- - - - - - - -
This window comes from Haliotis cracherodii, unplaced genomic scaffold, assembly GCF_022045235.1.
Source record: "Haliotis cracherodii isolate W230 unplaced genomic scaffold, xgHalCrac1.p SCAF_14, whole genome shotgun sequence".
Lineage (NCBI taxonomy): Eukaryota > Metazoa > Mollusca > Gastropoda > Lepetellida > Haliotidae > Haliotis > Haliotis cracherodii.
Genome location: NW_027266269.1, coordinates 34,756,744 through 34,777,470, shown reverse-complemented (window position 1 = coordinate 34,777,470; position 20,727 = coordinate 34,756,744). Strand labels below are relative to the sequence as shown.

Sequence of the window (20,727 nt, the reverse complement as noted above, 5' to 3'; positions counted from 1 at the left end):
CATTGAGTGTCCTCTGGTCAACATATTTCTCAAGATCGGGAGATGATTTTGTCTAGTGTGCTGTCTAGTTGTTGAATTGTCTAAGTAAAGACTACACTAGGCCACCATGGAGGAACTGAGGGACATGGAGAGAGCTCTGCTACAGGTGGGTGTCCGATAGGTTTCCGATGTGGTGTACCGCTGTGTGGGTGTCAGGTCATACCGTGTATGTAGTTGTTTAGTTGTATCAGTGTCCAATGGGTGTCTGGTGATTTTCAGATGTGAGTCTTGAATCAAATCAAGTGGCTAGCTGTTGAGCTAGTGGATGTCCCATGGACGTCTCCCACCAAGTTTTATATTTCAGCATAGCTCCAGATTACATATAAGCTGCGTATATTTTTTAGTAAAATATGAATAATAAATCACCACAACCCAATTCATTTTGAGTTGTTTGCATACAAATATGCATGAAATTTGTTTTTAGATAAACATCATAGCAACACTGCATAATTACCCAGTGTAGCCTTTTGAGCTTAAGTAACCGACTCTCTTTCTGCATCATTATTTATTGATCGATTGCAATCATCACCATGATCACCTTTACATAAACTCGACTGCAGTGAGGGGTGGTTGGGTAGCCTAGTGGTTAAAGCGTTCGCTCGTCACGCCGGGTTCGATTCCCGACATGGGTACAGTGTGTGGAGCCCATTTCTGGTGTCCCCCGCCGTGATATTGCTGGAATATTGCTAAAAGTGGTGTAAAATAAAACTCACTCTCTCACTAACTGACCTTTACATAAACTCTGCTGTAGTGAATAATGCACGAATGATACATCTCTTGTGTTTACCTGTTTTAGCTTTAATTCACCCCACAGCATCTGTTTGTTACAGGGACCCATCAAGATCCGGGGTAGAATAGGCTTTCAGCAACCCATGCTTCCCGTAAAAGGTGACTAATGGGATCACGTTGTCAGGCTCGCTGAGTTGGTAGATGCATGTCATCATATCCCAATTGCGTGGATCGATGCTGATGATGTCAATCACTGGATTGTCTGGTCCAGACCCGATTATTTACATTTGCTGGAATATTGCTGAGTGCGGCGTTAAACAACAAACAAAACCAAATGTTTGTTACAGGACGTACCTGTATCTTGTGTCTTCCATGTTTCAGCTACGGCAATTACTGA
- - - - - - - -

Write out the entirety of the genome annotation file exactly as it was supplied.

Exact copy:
This window comes from Haliotis cracherodii, unplaced genomic scaffold, assembly GCF_022045235.1.
Source record: "Haliotis cracherodii isolate W230 unplaced genomic scaffold, xgHalCrac1.p SCAF_14, whole genome shotgun sequence".
Lineage (NCBI taxonomy): Eukaryota > Metazoa > Mollusca > Gastropoda > Lepetellida > Haliotidae > Haliotis > Haliotis cracherodii.
Genome location: NW_027266269.1, coordinates 34,756,744 through 34,777,470, shown reverse-complemented (window position 1 = coordinate 34,777,470; position 20,727 = coordinate 34,756,744). Strand labels below are relative to the sequence as shown.

Sequence of the window (20,727 nt, the reverse complement as noted above, 5' to 3'; positions counted from 1 at the left end):
CATTGAGTGTCCTCTGGTCAACATATTTCTCAAGATCGGGAGATGATTTTGTCTAGTGTGCTGTCTAGTTGTTGAATTGTCTAAGTAAAGACTACACTAGGCCACCATGGAGGAACTGAGGGACATGGAGAGAGCTCTGCTACAGGTGGGTGTCCGATAGGTTTCCGATGTGGTGTACCGCTGTGTGGGTGTCAGGTCATACCGTGTATGTAGTTGTTTAGTTGTATCAGTGTCCAATGGGTGTCTGGTGATTTTCAGATGTGAGTCTTGAATCAAATCAAGTGGCTAGCTGTTGAGCTAGTGGATGTCCCATGGACGTCTCCCACCAAGTTTTATATTTCAGCATAGCTCCAGATTACATATAAGCTGCGTATATTTTTTAGTAAAATATGAATAATAAATCACCACAACCCAATTCATTTTGAGTTGTTTGCATACAAATATGCATGAAATTTGTTTTTAGATAAACATCATAGCAACACTGCATAATTACCCAGTGTAGCCTTTTGAGCTTAAGTAACCGACTCTCTTTCTGCATCATTATTTATTGATCGATTGCAATCATCACCATGATCACCTTTACATAAACTCGACTGCAGTGAGGGGTGGTTGGGTAGCCTAGTGGTTAAAGCGTTCGCTCGTCACGCCGGGTTCGATTCCCGACATGGGTACAGTGTGTGGAGCCCATTTCTGGTGTCCCCCGCCGTGATATTGCTGGAATATTGCTAAAAGTGGTGTAAAATAAAACTCACTCTCTCACTAACTGACCTTTACATAAACTCTGCTGTAGTGAATAATGCACGAATGATACATCTCTTGTGTTTACCTGTTTTAGCTTTAATTCACCCCACAGCATCTGTTTGTTACAGGGACCCATCAAGATCCGGGGTAGAATAGGCTTTCAGCAACCCATGCTTCCCGTAAAAGGTGACTAATGGGATCACGTTGTCAGGCTCGCTGAGTTGGTAGATGCATGTCATCATATCCCAATTGCGTGGATCGATGCTGATGATGTCAATCACTGGATTGTCTGGTCCAGACCCGATTATTTACATTTGCTGGAATATTGCTGAGTGCGGCGTTAAACAACAAACAAAACCAAATGTTTGTTACAGGACGTACCTGTATCTTGTGTCTTCCATGTTTCAGCTACGGCAATTACTGA